C++ Reflection TS: A First Look

Recently, Matus Chochlik implemented the “C++ Extensions for Reflection N4856″ technical specification (or TS) in a fork of clang, which we can toy around with here. Naturally I was intrigued, but the cppreference page seemed very barebones.

Hence, after spending a bit of time with the TS, I wanted to explain what it’s all about, and how to Actually Do Things™ with it.

In this post, I’ll explain the basic ideas of the specification, how to write a simple generic “enum to string” function and go into a bit more detail with a proof-of-concept serialization function.

Note that in all my code, I use namespace reflect = std::experimental::reflect; to shorten things a bit. Also, I’d recommend reading this on a computer rather than a mobile device.

Basic ideas

Pretty much the entire thing is based on concepts, which are essentially constraints on generic types. I won’t go into too much detail, but for the unacquainted this article is a good introduction and you can find more documentation on them here.

The TS adds a new keyword, reflexpr, which returns a so-called “reflection meta-object type”, basically just a type which fits the concept Object. Other concepts refine Object, such as Variable, ObjectSequence, Lambda, etc. In this case, “refine” just means “constrain even more”.

Once you have meta-object type, you can ask it stuff through meta-functions such as get_name, is_class, get_public_data_members, etc. All of these meta-functions are constrained fairly sensibly, for example you can only call get_public_data_members on a Record, which is a concept for classes, structs and unions. Note that as with the rest of the C++ standard meta-functions, these usually have _t or _v shorthands so you can write e.g. stuff_v<T> instead of stuff<T>::value.

Enum to string

Enums only have three dedicated meta-functions, and the only one we care about here is get_enumerators, which will give us an ObjectSequence type we can then work on:

template<typename T> //confusingly, there is also reflect::is_enum(_v), which tells you if a meta-object type is a reflect::Enum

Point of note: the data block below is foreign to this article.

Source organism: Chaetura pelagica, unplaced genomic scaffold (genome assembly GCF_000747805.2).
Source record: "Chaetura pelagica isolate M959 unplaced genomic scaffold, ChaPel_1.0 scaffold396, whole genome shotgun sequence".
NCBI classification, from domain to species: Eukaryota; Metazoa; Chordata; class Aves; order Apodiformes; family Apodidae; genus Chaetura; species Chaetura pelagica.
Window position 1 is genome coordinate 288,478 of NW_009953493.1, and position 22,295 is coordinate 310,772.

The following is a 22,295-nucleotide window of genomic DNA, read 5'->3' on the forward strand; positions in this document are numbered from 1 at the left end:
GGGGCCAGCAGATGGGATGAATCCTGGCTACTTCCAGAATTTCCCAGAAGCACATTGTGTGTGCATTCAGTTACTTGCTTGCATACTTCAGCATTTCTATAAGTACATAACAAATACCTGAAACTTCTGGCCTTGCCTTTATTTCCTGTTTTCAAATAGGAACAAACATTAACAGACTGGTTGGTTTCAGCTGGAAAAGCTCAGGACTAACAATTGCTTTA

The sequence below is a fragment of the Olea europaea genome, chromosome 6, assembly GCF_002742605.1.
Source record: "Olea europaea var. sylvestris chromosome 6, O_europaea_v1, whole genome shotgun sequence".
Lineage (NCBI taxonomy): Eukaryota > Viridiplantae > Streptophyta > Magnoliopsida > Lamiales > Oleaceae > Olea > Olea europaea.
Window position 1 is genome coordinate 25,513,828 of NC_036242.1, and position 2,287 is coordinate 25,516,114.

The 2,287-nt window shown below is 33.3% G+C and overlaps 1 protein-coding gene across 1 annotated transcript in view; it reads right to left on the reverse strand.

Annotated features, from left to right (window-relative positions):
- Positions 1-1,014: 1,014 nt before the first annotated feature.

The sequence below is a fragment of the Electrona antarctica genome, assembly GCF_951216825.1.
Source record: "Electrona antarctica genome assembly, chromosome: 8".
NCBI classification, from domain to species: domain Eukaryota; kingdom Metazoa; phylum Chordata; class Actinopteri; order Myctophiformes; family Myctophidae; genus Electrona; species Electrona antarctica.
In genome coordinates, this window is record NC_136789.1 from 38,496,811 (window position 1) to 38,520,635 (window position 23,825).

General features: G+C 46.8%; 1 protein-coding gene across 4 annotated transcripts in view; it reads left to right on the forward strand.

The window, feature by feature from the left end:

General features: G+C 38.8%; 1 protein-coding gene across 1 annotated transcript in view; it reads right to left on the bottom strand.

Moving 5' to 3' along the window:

consteval auto enum_names() requires std::is_enum_v<T>
{
    //here's the reflexpr; reflected_enum is a meta-object type reflecting T
    using reflected_enum = reflexpr(T); 

    //enum_enumerators is an ObjectSequence of every enum value's meta-object type
    using enum_enumerators = reflect::get_enumerators_t<reflected_enum>; 
    
    //moar stuff later on
}

ObjectSequence is a concept representing a series of Objects; it itself has a few meta-functions, notably get_element. With this, we can write a function which returns an array filled with the application of another meta-function to each element of the ObjectSequence:

template<
   //the trait we want to apply, don't worry too much about the syntax
   template<typename> typename Trait_t, 
   //the sequence we want to apply it to
   reflect::ObjectSequence Sequence_t,
   //a spicy variadic so we can apply the operation onto each element
   size_t... ints>
consteval auto make_object_sequence_array(std::index_sequence<ints...>)
{
    //Trait_t is expected to have a value member
    return std::array { Trait_t<reflect::get_element_t<ints, Sequence_t>>::value... }; 
}

This is a bit of a mouthful, but essentially it just applies Trait_t to every element of Sequence_t. The index_sequence needs a size we can acquire through the get_size meta-function, which gives us the number of elements in an ObjectSequence. make_object_sequence_array can now be called:

template<typename T>
consteval auto enum_names() requires std::is_enum_v<T>
{
    using reflected_enum = reflexpr(T);
    using enum_enumerators = reflect::get_enumerators_t<reflected_enum>;
    
    //getting the size of the ObjectSequence enum_enumerators
    constexpr auto T_size = reflect::get_size_v<enum_enumerators>; 
    using sequence = std::make_index_sequence<T_size>;